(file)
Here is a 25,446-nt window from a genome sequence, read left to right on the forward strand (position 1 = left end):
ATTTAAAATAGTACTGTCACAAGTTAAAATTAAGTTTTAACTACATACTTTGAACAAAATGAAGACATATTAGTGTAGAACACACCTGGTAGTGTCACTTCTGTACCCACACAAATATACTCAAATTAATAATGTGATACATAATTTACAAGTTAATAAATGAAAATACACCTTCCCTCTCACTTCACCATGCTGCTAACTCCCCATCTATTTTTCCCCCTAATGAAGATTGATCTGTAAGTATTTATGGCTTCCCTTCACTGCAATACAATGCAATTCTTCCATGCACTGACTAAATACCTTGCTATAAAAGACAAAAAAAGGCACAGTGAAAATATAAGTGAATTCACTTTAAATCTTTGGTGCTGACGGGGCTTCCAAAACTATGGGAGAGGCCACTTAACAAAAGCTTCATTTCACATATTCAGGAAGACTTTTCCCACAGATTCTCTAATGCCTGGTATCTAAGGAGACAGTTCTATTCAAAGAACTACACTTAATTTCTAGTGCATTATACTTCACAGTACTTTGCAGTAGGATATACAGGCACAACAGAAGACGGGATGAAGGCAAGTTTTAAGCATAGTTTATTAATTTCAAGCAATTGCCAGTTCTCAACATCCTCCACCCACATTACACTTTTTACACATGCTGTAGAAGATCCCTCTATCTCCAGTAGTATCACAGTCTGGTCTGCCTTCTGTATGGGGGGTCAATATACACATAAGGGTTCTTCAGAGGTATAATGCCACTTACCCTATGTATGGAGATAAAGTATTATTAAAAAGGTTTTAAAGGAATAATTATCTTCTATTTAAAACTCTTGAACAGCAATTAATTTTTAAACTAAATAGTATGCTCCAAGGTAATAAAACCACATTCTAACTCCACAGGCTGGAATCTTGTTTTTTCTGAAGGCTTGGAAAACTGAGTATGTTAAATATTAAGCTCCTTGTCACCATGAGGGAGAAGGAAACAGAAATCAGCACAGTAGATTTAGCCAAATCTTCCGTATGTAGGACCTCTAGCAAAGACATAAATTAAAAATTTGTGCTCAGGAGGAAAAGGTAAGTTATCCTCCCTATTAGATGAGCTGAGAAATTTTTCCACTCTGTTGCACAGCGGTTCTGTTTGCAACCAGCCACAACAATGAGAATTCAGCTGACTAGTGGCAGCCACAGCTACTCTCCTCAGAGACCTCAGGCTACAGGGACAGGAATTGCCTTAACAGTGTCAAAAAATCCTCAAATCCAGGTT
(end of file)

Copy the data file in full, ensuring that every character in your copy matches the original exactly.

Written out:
Here is a 25,446-nt window from a genome sequence, read left to right on the forward strand (position 1 = left end):
ATTTAAAATAGTACTGTCACAAGTTAAAATTAAGTTTTAACTACATACTTTGAACAAAATGAAGACATATTAGTGTAGAACACACCTGGTAGTGTCACTTCTGTACCCACACAAATATACTCAAATTAATAATGTGATACATAATTTACAAGTTAATAAATGAAAATACACCTTCCCTCTCACTTCACCATGCTGCTAACTCCCCATCTATTTTTCCCCCTAATGAAGATTGATCTGTAAGTATTTATGGCTTCCCTTCACTGCAATACAATGCAATTCTTCCATGCACTGACTAAATACCTTGCTATAAAAGACAAAAAAAGGCACAGTGAAAATATAAGTGAATTCACTTTAAATCTTTGGTGCTGACGGGGCTTCCAAAACTATGGGAGAGGCCACTTAACAAAAGCTTCATTTCACATATTCAGGAAGACTTTTCCCACAGATTCTCTAATGCCTGGTATCTAAGGAGACAGTTCTATTCAAAGAACTACACTTAATTTCTAGTGCATTATACTTCACAGTACTTTGCAGTAGGATATACAGGCACAACAGAAGACGGGATGAAGGCAAGTTTTAAGCATAGTTTATTAATTTCAAGCAATTGCCAGTTCTCAACATCCTCCACCCACATTACACTTTTTACACATGCTGTAGAAGATCCCTCTATCTCCAGTAGTATCACAGTCTGGTCTGCCTTCTGTATGGGGGGTCAATATACACATAAGGGTTCTTCAGAGGTATAATGCCACTTACCCTATGTATGGAGATAAAGTATTATTAAAAAGGTTTTAAAGGAATAATTATCTTCTATTTAAAACTCTTGAACAGCAATTAATTTTTAAACTAAATAGTATGCTCCAAGGTAATAAAACCACATTCTAACTCCACAGGCTGGAATCTTGTTTTTTCTGAAGGCTTGGAAAACTGAGTATGTTAAATATTAAGCTCCTTGTCACCATGAGGGAGAAGGAAACAGAAATCAGCACAGTAGATTTAGCCAAATCTTCCGTATGTAGGACCTCTAGCAAAGACATAAATTAAAAATTTGTGCTCAGGAGGAAAAGGTAAGTTATCCTCCCTATTAGATGAGCTGAGAAATTTTTCCACTCTGTTGCACAGCGGTTCTGTTTGCAACCAGCCACAACAATGAGAATTCAGCTGACTAGTGGCAGCCACAGCTACTCTCCTCAGAGACCTCAGGCTACAGGGACAGGAATTGCCTTAACAGTGTCAAAAAATCCTCAAATCCAGGTT